The relationship between joint attention and theory of mind in neurotypical adults

Jordan A. Shaw, Lauren K. Bryant, Bertram F. Malle, Daniel J. Povinelli, John R. Pruett

Research output: Contribution to journalArticlepeer-review

6 Scopus citations

Abstract

Joint attention (JA) is hypothesized to have a close relationship with developing theory of mind (ToM) capabilities. We tested the co-occurrence of ToM and JA in social interactions between adults with no reported history of psychiatric illness or neurodevelopmental disorders. Participants engaged in an experimental task that encouraged nonverbal communication, including JA, and also ToM activity. We adapted an in-lab variant of experience sampling methods (Bryant et al., 2013) to measure ToM during JA based on participants’ subjective reports of their thoughts while performing the task. This experiment successfully elicited instances of JA in 17/20 dyads. We compared participants’ thought contents during episodes of JA and non-JA. Our results suggest that, in adults, JA and ToM may occur independently.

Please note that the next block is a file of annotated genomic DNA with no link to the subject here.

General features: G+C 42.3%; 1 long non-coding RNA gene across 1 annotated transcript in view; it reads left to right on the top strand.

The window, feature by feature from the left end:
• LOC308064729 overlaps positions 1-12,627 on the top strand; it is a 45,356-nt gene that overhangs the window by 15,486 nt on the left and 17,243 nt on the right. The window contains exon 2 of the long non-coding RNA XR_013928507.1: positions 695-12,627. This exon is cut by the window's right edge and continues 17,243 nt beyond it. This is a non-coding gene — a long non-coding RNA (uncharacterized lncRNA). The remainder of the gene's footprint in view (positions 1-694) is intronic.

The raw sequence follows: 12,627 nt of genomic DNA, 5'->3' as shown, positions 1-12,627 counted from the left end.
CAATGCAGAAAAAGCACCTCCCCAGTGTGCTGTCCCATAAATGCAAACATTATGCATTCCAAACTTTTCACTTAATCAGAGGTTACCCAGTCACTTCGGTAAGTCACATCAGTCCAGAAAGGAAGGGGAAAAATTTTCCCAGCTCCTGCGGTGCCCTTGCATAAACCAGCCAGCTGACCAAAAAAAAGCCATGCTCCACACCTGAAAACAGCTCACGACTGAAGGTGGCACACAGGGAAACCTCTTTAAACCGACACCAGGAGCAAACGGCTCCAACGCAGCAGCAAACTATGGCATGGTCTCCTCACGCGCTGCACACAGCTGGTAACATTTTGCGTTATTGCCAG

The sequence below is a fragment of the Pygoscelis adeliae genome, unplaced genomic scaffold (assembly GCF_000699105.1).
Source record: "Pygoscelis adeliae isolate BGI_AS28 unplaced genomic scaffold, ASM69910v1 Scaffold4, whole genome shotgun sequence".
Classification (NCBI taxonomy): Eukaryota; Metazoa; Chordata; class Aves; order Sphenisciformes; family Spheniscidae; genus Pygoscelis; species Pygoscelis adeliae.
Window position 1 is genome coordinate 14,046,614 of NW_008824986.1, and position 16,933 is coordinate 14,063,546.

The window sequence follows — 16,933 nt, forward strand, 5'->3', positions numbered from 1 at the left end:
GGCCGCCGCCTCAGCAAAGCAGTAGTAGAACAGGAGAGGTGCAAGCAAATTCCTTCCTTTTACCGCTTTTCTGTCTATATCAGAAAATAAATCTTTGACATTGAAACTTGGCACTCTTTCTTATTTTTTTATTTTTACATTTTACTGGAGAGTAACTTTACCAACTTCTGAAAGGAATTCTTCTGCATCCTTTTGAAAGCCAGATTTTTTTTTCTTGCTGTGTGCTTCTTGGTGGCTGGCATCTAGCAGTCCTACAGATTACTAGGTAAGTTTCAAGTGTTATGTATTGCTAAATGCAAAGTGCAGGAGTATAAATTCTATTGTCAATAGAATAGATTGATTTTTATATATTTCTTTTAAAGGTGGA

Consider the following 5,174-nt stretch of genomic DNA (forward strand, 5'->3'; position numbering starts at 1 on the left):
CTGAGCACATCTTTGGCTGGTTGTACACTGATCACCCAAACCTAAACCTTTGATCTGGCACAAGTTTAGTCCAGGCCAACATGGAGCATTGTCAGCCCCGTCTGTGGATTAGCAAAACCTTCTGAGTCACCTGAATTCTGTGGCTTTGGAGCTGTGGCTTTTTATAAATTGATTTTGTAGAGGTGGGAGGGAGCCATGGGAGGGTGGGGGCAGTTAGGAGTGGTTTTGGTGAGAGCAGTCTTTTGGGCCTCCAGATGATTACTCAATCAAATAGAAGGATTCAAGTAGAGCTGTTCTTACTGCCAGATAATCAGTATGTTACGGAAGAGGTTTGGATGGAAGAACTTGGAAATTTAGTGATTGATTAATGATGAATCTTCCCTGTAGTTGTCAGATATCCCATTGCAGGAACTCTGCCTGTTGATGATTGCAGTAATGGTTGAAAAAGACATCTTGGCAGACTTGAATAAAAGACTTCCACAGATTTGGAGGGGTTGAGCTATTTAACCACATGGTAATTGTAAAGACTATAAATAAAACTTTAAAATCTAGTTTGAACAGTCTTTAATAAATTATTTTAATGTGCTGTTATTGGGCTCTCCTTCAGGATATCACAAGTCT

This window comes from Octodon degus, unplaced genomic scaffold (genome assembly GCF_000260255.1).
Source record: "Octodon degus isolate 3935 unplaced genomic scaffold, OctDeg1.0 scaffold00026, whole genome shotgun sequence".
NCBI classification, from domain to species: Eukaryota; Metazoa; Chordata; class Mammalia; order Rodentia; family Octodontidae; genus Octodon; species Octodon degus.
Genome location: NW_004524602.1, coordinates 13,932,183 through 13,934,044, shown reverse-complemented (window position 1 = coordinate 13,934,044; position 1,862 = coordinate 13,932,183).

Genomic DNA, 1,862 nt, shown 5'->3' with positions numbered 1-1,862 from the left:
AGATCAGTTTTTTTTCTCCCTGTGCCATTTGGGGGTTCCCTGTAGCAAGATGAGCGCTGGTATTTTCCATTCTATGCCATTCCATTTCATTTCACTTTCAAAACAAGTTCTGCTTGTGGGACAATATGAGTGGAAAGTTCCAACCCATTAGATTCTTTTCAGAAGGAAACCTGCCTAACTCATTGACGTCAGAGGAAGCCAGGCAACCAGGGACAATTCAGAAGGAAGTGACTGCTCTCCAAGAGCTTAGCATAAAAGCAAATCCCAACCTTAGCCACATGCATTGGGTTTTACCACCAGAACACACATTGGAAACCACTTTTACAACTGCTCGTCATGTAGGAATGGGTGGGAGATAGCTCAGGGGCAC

Original languageEnglish
Pages (from-to)268-278
Number of pages11
JournalConsciousness and Cognition
Volume51
DOIs
StatePublished - May 1 2017

Keywords

  • Experience sampling
  • Joint attention
  • Social cognition
  • Theory of mind

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